I apologized to him for how my incorrect thinking and view of him has affected him as my husband and us as a couple. As he shared his heart and experienced through the years, he got emotional too. I asked him to help me as I begin changing what I always thought was true. We are beginning to work out what that’s going to look like for us and what we want to change. It’s going to take work, but I so desperately want to be free of the ideas and beliefs that have caused so much damage.

Please, let’s stop sacrificing women and children to Molech. 

Please. 

The Modesty Messages Hurt Girls

How can we make it so teen girls matter? How can we stop sacrificing girls? How do we institute my “rule”? Let’s talk in the comments!

Sheila Wray Gregoire

Sheila Wray Gregoire

Founder of To Love, Honor and Vacuum

Sheila is determined to help Christians find biblical, healthy, evidence-based help for their marriages. And in doing so, she's turning the evangelical world on its head, challenging many of the toxic teachings, especially in her newest book The Great Sex Rescue. She’s an award-winning author of 8 books and a sought-after speaker. With her humorous, no-nonsense approach, Sheila works with her husband Keith and daughter Rebecca to create podcasts and courses to help couples find true intimacy. Plus she knits. All the time. ENTJ, straight 8

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Sheila Wray Gregoire

Author at Bare Marriage

Sheila is determined to help Christians find biblical, healthy, evidence-based help for their marriages. And in doing so, she's turning the evangelical world on its head, challenging many of the toxic teachings, especially in her newest book The Great Sex Rescue. She’s an award-winning author of 8 books and a sought-after speaker. With her humorous, no-nonsense approach, Sheila works with her husband Keith and daughter Rebecca to create podcasts and courses to help couples find true intimacy. Plus she knits. All the time. ENTJ, straight 8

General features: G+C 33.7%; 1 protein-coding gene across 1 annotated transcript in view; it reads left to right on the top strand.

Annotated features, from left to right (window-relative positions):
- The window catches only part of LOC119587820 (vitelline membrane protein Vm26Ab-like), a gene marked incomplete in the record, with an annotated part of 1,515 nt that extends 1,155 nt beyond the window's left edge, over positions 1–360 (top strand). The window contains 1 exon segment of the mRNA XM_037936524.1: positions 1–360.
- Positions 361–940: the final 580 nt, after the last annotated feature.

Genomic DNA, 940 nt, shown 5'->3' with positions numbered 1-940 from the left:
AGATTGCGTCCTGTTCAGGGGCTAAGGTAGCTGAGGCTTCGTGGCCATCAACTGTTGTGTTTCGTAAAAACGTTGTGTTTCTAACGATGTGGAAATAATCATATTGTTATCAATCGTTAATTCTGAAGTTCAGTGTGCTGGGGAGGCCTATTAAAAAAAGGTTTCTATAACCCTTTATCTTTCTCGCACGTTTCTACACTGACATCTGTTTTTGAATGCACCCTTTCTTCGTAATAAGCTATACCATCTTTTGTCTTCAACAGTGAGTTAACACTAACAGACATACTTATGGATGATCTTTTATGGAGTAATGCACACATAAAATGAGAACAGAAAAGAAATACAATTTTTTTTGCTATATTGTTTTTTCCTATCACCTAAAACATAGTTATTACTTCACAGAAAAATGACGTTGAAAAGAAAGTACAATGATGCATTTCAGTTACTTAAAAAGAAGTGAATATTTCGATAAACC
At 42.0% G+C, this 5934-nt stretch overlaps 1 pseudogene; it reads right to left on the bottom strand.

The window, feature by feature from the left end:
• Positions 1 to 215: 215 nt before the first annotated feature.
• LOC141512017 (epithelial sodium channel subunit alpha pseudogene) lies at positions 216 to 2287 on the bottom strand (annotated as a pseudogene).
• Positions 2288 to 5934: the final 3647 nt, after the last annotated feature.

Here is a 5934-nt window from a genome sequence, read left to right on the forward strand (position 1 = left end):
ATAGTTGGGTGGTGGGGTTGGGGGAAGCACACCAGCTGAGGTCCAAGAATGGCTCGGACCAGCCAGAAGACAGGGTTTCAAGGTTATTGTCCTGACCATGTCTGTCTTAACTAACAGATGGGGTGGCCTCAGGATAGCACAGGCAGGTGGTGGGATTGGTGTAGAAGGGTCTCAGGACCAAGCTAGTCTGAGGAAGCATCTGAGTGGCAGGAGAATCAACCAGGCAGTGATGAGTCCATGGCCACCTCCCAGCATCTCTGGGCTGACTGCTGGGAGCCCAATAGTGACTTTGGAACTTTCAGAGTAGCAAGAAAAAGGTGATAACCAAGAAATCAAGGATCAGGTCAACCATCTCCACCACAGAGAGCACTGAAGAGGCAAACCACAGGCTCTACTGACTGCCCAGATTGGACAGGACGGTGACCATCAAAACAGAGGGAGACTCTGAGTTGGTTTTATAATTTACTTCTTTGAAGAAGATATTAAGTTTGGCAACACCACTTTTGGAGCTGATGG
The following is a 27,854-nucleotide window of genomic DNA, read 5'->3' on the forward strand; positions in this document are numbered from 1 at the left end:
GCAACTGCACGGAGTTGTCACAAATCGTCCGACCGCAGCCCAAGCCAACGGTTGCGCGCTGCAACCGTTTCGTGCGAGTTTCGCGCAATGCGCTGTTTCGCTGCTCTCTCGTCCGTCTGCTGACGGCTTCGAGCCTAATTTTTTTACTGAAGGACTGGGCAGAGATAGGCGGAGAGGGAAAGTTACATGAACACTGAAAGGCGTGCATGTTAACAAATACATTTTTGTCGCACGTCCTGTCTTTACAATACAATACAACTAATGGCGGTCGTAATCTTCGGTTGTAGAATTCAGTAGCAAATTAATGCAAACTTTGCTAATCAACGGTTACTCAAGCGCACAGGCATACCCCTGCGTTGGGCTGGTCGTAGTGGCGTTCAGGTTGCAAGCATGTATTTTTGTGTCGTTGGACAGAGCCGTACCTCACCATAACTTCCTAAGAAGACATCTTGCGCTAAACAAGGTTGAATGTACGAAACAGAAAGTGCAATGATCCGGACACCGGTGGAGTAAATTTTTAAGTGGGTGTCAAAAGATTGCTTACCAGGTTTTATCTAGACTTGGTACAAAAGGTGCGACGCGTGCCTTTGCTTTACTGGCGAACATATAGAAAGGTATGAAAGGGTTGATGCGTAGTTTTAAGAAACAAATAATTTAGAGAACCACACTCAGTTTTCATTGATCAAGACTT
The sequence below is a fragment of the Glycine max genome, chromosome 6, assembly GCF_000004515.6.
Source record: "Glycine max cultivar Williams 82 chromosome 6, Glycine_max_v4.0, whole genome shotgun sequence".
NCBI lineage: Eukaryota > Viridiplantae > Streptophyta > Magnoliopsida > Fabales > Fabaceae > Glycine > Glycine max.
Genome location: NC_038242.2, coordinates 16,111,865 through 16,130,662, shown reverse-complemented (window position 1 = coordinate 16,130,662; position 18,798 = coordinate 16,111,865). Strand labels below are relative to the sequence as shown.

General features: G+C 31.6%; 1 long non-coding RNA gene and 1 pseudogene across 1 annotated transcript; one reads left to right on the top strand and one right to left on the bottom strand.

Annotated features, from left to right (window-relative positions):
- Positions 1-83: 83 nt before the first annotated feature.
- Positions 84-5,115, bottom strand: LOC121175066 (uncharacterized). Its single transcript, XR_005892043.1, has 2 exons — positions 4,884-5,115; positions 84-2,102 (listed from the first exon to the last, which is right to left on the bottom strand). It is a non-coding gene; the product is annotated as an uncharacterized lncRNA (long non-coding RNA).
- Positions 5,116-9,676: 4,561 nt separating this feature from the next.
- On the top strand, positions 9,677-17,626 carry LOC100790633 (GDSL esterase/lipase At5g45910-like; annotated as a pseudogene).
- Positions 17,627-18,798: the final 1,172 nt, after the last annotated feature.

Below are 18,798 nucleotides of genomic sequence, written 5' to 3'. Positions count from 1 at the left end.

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98 Comments

  1. Kristen

    You could definitely say I was raised on the modesty message, and believe me, I still carry the baggage of it now in my late twenties, even though I’ve rejected most of that ideology. But I’ve said this before on the blog, that even though I was raised to be mindful of my clothing (make sure my shorts weren’t TOO short, show no cleavage, etc.), I remember my pastor dad telling the congregation it was possible for men to see a woman in a bikini and NOT lust. Basically, it’s one thing to notice, he said, but it’s up to the men to keep actively thinking about it (re: objectifying those women). And that’s how he raised my brother, too. So kudos to him for going against the grain in such a ultra conservative culture.

    Reply
    • RNmom

      I have 2 girls early teens and I’ve always said wear what makes you feel like the beautiful girl God made you to be, we respect our bodies because they are a gift not hide them because someone else has self control problems. I think leaning more towards respecting yourself being comfortable with your body and having fun with color and accessories are far more important than modesty. I’ve always hoped my girls knew they should look in a mirror and say what does this outfit say about who I am and want to be. It’s so hard though, so hard!!